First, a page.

A true revolution changes the way people fundamentally behave. People say we have had a technology revolution. I disagree. There has not been a technology revolution because the way we fundamentally do what we do has not changed—it has only gotten faster.
Google is a glorified card catalog. Accounting is still double entry. Documents continue to be stored in files. Social networks are not fundamentally different from the social networks of forty years ago, and so forth.
One of my mentors, Peter Drucker, argued that the next revolution would be a knowledge revolution. I agree. And this conviction has formed much of what I wrote about in my book, No Mercy.
How do we manage what we know and how will our lives be revolutionized?
In the book, the main character, Hank, wants to live his life like he’s always lived. But the crux of Hank’s story hinges on a true revolution within him and the concerted battle to thwart transformation.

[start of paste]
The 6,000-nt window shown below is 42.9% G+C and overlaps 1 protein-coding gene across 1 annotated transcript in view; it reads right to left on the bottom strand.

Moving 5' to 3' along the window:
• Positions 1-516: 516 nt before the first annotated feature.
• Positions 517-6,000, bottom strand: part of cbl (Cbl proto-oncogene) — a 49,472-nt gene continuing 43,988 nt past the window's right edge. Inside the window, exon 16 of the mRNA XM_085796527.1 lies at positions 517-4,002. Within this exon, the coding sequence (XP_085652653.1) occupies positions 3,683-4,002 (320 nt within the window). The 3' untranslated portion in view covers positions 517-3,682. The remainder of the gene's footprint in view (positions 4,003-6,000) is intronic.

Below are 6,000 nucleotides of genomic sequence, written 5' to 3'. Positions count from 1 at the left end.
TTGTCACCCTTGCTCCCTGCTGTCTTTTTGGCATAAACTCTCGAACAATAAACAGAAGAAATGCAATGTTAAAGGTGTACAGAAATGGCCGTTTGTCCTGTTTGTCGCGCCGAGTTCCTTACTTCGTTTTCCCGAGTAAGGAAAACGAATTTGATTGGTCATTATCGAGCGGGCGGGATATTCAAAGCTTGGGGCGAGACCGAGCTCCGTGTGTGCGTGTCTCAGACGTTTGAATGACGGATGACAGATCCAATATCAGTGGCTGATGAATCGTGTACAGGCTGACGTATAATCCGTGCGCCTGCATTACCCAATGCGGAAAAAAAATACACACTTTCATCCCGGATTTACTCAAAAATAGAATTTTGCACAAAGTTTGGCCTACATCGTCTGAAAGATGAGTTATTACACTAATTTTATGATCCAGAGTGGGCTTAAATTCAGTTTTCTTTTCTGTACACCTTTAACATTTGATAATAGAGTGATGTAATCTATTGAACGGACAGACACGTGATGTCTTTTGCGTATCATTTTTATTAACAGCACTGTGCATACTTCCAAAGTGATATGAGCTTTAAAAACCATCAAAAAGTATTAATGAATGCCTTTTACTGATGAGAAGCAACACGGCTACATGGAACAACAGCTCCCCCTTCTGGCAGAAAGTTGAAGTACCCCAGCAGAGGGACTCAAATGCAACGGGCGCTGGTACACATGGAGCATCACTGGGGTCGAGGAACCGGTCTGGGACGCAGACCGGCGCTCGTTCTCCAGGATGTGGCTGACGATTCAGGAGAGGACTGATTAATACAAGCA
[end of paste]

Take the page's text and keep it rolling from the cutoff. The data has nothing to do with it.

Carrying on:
It takes a lot of courage to do what Hank does in No Mercy. This is one reason I wrote the book. We need a pattern, a mentor, a guide along the way to show us what a revolution really looks like. A trusted colleague, even if fictional like Hank, bolsters our courage.
It is not good enough to have knowledge. It is not good enough to say you know God, or you know the Bible, or you know what’s right. A revolution will fundamentally change the way you behave and do what you do.
Until this revolution occurs, we will continue doing what we have always done. And sadly, what we know will stagnate and mold inside our souls.